Scott McKeown on Which Comes 1st: The USPTO or the Court?

The hierarchy of the U.S. court system is well established, but recent patent law cases have challenged this hierarchy with the power of government agency – the USPTO to be exact. Scott McKeown, Partner at Oblon, Spivak, Practice Center Contributor and author of Patents Post Grant Blog, recently wrote two articles concerning the USPTO’s reexamination process and how its parallel nature to patent infringement cases resulted in conflict that’s occurred with the U.S. Court of Appeals of the Federal Circuit (CAFC) as well as with the U.S. District Court in the District of Connecticut. Scott explains the patent law issue:

Patent reexamination is often initiated in parallel with an ongoing infringement litigation. In the case of a parallel inter partes proceeding (IPX), the first of the proceedings to conclude (litigation or IPX) controls the outcome of the other by operation of statutory estoppel. As such, a final holding in the parallel court proceeding will end an ongoing IPX. Moreover, the losing party would be precluded from seeking IPX at a later date.

On the other hand, ex parte patent reexamination (EXP) has no such statutory “shut off valve.” Thus, even a party that was bound by IPX estoppel could file a request for ex parte patent reexamination. In this way, the infringer could attempt to “undo” the effect of the earlier, final, court judgement by invalidating the patent via the EXP filing. (more…)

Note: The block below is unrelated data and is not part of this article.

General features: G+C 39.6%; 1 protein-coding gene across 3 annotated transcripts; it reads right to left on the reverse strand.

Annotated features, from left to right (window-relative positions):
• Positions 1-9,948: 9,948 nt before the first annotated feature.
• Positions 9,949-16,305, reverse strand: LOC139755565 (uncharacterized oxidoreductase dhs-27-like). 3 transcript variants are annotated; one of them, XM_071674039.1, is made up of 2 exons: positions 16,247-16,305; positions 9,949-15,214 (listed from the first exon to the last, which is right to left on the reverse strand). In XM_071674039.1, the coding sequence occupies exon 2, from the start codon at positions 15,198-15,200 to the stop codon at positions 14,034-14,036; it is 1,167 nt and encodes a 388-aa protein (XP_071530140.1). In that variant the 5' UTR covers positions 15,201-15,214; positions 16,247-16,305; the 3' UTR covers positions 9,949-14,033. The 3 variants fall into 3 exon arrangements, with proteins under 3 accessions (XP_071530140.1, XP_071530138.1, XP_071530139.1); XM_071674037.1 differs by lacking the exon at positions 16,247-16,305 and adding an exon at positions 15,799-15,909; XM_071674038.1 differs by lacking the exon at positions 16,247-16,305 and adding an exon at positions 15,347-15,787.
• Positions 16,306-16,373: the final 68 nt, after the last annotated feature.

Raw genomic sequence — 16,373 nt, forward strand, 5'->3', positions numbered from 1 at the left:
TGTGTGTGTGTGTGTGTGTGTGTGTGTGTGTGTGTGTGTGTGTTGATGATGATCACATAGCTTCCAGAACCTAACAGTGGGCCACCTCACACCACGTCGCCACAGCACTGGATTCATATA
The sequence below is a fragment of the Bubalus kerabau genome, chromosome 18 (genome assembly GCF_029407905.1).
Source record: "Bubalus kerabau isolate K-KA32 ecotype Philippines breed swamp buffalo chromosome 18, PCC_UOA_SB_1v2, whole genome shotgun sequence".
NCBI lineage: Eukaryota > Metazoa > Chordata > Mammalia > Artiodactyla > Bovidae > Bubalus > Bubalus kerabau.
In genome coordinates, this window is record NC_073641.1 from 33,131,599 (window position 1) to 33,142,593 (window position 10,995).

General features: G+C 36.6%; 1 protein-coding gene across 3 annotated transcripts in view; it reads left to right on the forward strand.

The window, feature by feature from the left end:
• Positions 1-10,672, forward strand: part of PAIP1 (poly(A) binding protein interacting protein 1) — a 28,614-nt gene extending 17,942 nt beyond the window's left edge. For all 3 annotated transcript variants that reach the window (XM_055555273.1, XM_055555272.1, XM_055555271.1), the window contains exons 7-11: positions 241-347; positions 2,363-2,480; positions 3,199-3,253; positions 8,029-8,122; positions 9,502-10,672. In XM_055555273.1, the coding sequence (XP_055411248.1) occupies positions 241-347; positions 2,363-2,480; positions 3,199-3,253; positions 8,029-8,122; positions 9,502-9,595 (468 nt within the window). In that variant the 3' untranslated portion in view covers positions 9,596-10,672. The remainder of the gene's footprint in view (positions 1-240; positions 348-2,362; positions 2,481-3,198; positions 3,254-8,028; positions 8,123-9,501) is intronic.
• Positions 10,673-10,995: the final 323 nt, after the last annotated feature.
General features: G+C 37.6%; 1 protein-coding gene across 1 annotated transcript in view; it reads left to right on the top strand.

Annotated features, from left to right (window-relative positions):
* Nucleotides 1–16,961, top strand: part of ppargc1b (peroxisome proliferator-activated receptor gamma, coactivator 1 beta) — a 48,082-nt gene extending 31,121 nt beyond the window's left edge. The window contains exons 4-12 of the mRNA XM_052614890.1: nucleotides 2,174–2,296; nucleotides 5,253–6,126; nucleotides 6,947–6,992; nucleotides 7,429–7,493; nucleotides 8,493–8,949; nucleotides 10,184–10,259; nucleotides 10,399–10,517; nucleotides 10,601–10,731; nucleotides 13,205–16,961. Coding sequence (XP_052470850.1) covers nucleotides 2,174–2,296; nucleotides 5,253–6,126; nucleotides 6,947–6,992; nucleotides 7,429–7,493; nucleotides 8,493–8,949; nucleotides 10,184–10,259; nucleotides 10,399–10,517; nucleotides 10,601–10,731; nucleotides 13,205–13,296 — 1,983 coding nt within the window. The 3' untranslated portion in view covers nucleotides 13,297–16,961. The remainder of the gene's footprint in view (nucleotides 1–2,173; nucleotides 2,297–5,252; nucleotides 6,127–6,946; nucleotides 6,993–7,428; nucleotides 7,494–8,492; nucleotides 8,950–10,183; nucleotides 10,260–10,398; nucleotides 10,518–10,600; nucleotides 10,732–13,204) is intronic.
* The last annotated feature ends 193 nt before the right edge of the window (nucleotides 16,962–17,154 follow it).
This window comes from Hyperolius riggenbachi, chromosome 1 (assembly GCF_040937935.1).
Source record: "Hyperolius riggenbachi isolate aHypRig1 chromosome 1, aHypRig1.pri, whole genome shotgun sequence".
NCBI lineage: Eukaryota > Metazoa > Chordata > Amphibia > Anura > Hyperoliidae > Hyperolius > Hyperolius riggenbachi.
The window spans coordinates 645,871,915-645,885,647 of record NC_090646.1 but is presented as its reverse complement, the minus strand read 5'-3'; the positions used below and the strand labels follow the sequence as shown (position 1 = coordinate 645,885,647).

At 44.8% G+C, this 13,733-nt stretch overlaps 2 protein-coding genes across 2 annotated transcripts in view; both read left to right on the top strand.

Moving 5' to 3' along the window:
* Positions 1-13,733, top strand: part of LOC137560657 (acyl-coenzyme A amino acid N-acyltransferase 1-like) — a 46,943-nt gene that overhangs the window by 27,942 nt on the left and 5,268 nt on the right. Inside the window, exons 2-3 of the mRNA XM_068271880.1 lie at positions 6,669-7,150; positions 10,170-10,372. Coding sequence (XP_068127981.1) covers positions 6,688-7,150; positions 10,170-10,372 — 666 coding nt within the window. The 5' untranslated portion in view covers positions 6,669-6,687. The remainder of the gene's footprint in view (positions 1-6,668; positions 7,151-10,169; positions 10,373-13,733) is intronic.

The New Law the USPTO is Thankful for this Thanksgiving

In the spirit of expressing gratitude this Thanksgiving holiday, Scott McKeown, Partner at Oblon, Spivak, Practice Center Contributor and author of Patents Post Grant Blog, shares the newest law for which the USPTO is thankful. On November 18, 2011, President Obama signed into law H.R. 2112, the Consolidated and Further Continuing Appropriations Act. This bill provides the USPTO with official spending authority through the end of September 2012 (the end of the fiscal year) and the ability to spend up to $2.7 billion dollars. According to Scott’s post (more…)

Rubbing The Court The Wrong Way In Seeking A Stay Pending Patent Reexamination

Reexamination can be an extremely useful alternative case management strategy.  More and more, litigants are using Reexamination to derail a litigation or limit damage exposure. Potential benefits of patent reexamination for defendants include providing an opportunity to stay concurrent litigation, creating an intervening defense, and providing additional prosecution history for a later claim construction ruling.  For Patentees, patent reexamination may provide a mechanism to add new claims to hedge against invalidity, avoid time consuming reissue proceedings, and target specific claims for reexamination/amendment while insulating others. Oblon Spivak Partner and Practice Center Contributor Scott A. McKeown, sent along this article he wrote with colleague Stephen G. Kunin for Patents Post Grant Blog.  The article discusses the litigation between 3M Innovative Properties Co., et al. and Envisionware, Inc., wherein Envisionware was seeking a stay pending patent reexamination.

On August 20, 2010, a motion to stay the litigation between 3M Innovative Properties Co., et al. and Envisionware, Inc. (0-09-cv-01594) (NDM) pending the outcome of a parallel patent reexamination was denied. At issue in the litigation are three of 3M’s patents relating to RFID technology, namely 6,232,870, 6,486,780 and 6,857,568. Envisionware requested inter partes reexamination of the ‘780 and ‘568 Patents. Curiously, since the third patent, the ‘870 Patent does not qualify for inter partes reexamination, reexamination of this patent was not sought at all. A non-final office action rejecting  the ’568 Patent claims was issued by the USPTO, the ‘780 Reexamination has yet to begin. On August 2, 2010, Envisionware filed the motion to stay the litigation. (more…)